My Phone, Microsoft's cloud repository of mobile data, has gone into public beta, offering an online backup of contacts, calendars and files, but is still suffering a few early glitches.
The service is intended to provide Microsoft-hosted storage, 200MB of it, to the legion of non-corporate Windows Mobile users that Microsoft is hoping to attract. Right now it works on Windows Mobile 6.0 or above, and performs well enough once one gets past the teething problems to be expected with a beta.
First we requested a download link, which never arrived, but manually downloading the client software wasn't particularly arduous. You use a LiveID identity to log on to the service, but once those details are entered everything works pretty well as long as you don't push it too hard.
We initially opted to include "storage cards" in our backup, and spent a while trying to work out what was going on before we realised the client had recognised a mounted network drive as a "storage card" and was trying to back up 70GB of server to Redmond - a process we were able to interrupt, but which demonstrates how difficult it is to provide this kind of service on a mutable platform like Windows Mobile.
Once you rein back to contacts, messages and calendar My Phone works well enough, though the Samsung Omnia on which we tested the service stores photographs and videos in its "storage" memory. My Phone is unable to back those up without also insisting on running through the networked drive, so we had to move some files around to test that functionality.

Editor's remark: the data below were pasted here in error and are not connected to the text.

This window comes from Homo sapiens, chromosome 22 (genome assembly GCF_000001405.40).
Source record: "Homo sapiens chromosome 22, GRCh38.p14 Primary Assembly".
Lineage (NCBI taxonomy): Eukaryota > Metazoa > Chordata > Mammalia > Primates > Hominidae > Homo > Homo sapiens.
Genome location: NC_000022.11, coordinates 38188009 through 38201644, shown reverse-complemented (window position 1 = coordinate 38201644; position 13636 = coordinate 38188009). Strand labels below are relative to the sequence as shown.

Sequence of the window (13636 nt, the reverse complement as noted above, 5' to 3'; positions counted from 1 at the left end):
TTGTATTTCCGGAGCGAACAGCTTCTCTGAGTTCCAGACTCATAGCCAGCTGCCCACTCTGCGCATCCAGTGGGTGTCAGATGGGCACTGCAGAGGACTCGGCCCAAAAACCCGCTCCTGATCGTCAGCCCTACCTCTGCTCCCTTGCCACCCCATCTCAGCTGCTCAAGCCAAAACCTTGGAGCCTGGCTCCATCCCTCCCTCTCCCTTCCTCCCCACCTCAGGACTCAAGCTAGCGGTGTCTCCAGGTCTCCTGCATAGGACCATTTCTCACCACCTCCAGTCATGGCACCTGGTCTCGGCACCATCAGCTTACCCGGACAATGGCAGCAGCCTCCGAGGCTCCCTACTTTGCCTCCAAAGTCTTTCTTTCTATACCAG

Once backed up you can access your synchronised data through a basic web-based interface; probably enough for a casual user, but it's not going to replace Outlook any time soon. In fact the service won't work at all if your Windows Mobile device is connected to an Exchange server, but then you probably wouldn't be wanting My Phone if that were the case.
This isn't accidental: Microsoft wants to see Windows Mobile outside the office and in the hands of ordinary people. On its current form My Phone will work well enough for those users, while Redmond continues to sell Outlook to the rest of us. ®